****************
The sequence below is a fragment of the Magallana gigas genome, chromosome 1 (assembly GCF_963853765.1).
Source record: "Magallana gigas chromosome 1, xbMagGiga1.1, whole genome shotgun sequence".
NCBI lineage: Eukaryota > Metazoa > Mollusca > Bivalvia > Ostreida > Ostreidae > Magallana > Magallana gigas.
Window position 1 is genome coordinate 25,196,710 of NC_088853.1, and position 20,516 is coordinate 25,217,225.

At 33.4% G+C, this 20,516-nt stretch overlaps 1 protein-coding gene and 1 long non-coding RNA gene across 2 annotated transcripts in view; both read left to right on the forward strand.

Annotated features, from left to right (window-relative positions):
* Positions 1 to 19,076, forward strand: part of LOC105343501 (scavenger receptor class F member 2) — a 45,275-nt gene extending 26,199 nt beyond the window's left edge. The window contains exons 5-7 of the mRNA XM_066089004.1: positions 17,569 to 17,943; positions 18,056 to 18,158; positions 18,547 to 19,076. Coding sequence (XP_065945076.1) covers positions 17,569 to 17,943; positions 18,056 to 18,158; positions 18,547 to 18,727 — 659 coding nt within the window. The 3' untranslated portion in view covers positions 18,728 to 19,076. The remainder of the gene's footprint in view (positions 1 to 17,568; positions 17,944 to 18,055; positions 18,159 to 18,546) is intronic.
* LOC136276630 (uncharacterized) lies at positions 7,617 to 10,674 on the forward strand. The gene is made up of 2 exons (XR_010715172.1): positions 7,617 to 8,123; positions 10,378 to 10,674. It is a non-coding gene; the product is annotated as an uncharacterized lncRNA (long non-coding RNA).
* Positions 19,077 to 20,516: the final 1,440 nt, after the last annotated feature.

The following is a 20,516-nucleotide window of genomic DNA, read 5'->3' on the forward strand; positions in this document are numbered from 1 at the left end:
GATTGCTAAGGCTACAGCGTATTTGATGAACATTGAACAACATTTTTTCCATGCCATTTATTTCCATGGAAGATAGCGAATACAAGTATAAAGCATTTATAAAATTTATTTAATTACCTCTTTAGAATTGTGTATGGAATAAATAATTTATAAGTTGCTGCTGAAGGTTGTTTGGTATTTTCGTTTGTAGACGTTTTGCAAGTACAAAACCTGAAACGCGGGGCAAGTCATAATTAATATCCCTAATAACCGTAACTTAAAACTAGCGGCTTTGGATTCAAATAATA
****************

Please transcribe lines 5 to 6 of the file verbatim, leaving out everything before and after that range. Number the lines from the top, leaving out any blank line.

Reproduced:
At 33.4% G+C, this 20,516-nt stretch overlaps 1 protein-coding gene and 1 long non-coding RNA gene across 2 annotated transcripts in view; both read left to right on the forward strand.

Annotated features, from left to right (window-relative positions):